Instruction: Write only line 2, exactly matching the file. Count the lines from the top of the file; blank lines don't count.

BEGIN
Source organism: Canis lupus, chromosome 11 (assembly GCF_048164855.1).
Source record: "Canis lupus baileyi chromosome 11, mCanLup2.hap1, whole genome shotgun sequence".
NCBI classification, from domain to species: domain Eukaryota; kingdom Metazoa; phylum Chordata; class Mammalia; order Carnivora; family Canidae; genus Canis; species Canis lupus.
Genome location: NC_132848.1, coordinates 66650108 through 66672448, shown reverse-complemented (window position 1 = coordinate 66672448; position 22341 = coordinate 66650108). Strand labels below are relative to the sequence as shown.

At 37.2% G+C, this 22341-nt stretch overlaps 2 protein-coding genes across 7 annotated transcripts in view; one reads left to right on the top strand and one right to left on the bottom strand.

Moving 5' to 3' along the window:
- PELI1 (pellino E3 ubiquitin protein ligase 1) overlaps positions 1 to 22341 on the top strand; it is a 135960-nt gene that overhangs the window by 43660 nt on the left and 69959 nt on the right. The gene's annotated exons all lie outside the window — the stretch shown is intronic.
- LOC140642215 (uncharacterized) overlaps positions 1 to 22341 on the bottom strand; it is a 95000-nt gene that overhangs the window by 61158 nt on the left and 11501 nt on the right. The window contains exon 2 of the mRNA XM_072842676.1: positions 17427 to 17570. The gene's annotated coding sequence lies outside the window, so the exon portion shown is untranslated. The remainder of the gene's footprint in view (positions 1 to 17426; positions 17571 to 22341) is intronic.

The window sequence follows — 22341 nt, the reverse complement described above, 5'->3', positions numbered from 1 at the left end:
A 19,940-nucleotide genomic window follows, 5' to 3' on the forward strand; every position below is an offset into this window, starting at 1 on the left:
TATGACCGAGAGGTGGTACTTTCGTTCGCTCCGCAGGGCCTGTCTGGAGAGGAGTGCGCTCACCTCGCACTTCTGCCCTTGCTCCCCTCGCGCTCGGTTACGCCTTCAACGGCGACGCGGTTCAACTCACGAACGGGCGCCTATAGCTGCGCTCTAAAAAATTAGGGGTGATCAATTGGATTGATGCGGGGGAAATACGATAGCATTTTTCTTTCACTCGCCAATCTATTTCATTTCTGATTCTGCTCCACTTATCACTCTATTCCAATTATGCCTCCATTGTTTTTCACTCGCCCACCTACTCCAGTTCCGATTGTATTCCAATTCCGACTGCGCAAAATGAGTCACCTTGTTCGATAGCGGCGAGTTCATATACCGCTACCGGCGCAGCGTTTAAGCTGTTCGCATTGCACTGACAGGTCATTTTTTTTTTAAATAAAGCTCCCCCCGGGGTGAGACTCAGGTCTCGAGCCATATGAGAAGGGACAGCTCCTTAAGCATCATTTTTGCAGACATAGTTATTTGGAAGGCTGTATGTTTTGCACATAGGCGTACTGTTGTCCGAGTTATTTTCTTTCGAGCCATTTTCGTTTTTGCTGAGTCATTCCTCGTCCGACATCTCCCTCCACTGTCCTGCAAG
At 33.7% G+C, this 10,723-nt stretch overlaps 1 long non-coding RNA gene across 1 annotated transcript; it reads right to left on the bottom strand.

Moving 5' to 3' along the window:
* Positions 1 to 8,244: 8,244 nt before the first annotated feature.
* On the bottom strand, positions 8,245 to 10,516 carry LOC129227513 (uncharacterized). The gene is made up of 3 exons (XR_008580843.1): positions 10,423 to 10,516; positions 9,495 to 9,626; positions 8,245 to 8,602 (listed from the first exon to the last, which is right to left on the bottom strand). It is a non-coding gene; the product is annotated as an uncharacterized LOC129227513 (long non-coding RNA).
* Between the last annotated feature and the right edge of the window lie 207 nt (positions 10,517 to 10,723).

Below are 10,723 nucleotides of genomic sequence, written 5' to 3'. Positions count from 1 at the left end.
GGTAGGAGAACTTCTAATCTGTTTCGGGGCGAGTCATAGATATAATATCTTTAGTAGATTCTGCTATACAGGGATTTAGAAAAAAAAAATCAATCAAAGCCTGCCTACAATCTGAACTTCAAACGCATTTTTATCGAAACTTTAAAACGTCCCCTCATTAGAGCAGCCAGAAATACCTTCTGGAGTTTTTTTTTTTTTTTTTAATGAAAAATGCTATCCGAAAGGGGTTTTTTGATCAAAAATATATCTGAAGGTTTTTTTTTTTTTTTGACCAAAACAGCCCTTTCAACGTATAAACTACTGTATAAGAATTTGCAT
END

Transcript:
Source record: "Canis lupus baileyi chromosome 11, mCanLup2.hap1, whole genome shotgun sequence".